I started cycling several years ago as a way to lose weight. As I saw the changes in my appearance, my desire to ride increased. I bought a used bicycle, and I started riding consistently. I took a while off from riding only to pick it back up last year. This time, it wasn’t because of weight; it was because of diabetes. A friend rode in the JDRF Ride to Cure Diabetes in Tucson, and after hearing him talk about the experience, I knew I wanted to accomplish something similar. That’s when the insanity began. I started riding more than a simple 6-7 miles around my apartment. I took off for entire days and pedaled along the marathon running route in my town. I signed up for the Death Valley JDRF Ride, and now I have a training schedule. I began to look at everything a little differently. Riding was scheduled and the food I ate became fuel. My diet changed, as did the routes I rode.
I quickly learned how much time riding actually requires. To do a 35+ mile ride, I need at least half a day. In the coming weeks, I’ll complete my longest ride of 80ish miles, and I’m planning an entire day for the journey. This fall, it seems the more I ride, the busier I become. Meetings, work retreats, business trips, church commitments, birthdays, weddings, mission trips. Whatever you can imagine, it’s in my schedule for this fall. And while I love cycling for many reasons, it’s important to me that I still look at it as a joy. I don’t want it to become a burden or a task. I don’t want to lose the pleasure and simplicity of riding.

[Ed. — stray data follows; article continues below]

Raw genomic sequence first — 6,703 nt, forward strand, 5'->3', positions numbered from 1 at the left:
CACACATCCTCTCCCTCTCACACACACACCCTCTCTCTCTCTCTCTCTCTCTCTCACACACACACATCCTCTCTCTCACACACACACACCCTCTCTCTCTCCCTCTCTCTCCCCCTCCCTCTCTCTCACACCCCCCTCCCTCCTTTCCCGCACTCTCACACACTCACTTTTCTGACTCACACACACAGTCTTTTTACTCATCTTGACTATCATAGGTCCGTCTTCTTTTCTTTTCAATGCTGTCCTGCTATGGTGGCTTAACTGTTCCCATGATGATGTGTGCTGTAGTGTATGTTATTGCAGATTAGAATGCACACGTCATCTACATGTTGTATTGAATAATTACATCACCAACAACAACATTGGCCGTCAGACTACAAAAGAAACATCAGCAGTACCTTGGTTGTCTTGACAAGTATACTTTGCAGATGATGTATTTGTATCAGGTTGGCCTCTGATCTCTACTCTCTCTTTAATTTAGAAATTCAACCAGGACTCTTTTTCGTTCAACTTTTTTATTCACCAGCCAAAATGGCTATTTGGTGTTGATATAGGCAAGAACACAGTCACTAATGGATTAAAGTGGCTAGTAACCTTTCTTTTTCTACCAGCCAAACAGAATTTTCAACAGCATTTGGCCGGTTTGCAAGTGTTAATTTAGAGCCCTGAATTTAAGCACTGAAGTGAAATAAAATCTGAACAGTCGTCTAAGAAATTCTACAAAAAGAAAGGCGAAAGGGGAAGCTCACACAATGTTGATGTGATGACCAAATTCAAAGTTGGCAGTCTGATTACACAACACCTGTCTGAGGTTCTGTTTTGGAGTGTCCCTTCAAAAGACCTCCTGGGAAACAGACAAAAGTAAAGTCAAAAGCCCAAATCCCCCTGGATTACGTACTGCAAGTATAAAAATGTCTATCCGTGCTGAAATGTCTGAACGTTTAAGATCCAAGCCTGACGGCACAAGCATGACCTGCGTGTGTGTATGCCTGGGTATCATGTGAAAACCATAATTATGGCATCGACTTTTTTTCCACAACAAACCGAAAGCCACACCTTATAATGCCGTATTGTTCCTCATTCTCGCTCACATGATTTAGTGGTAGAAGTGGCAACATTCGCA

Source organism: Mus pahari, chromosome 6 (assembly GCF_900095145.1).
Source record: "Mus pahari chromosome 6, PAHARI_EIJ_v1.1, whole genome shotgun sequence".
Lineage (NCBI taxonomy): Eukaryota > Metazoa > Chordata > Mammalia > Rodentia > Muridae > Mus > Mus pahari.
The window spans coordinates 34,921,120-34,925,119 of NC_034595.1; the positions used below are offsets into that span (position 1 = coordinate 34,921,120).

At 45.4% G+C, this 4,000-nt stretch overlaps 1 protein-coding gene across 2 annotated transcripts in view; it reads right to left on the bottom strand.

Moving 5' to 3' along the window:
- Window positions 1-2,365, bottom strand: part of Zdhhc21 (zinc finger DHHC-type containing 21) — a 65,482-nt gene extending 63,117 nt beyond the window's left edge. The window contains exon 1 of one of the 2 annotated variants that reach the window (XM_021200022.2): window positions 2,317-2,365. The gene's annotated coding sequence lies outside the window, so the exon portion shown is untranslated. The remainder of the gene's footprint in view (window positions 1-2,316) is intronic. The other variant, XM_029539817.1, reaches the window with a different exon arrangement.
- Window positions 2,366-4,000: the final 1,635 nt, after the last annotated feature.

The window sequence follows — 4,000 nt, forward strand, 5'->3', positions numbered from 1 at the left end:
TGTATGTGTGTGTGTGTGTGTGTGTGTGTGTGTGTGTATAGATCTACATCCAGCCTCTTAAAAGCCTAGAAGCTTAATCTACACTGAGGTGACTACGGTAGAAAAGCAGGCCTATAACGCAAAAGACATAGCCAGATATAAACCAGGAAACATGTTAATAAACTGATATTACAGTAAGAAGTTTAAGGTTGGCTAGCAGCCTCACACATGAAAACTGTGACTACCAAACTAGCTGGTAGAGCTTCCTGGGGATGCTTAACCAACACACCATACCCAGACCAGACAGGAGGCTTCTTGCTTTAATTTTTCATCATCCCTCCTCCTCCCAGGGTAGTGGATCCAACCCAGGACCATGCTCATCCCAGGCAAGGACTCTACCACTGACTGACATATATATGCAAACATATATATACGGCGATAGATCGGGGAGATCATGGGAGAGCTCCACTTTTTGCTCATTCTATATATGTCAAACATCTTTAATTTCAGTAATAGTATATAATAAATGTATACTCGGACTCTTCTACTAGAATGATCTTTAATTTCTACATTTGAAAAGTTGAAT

Lately though, riding has become more than an enjoyable sport. It’s become my release. In a hectic schedule full of commitments, riding has been my solace. When I’m on the road, it’s just me. There are no meetings. There is no email. No Facebook or Twitter. It’s just me, the road and my music. Riding has become a different kind of joy in these recent weeks. It’s the one piece in my day when I am free from all things. I’m responsible for no one and no thing. There are no press releases to write on the road. There are no meals to cook and no emails to send. On my bike, I can clear my head. I can leave all my troubles, my worries and my anxieties on the road. I can leave my fears and my complaints on the pavement. I can talk to God without any interruptions, and I can hand everything to Him as His beauty surrounds me.
When I schedule rides, I recognize it as training. I’m conditioning myself for the 105 miles in October. But when I’m on the open road, it’s my release. It’s not about training, and it’s not about conditioning. It’s about finding Jesus in my happy place and letting myself release the hustle and bustle of the daily grind. I am blessed with this life, and I am happy to be involved with each endeavor I give my time to, but I’m quickly realizing how much riding gives me balance. Ride days are my absolute favorite days, and I find myself looking forward to them more than any other days.
Today is a ride day.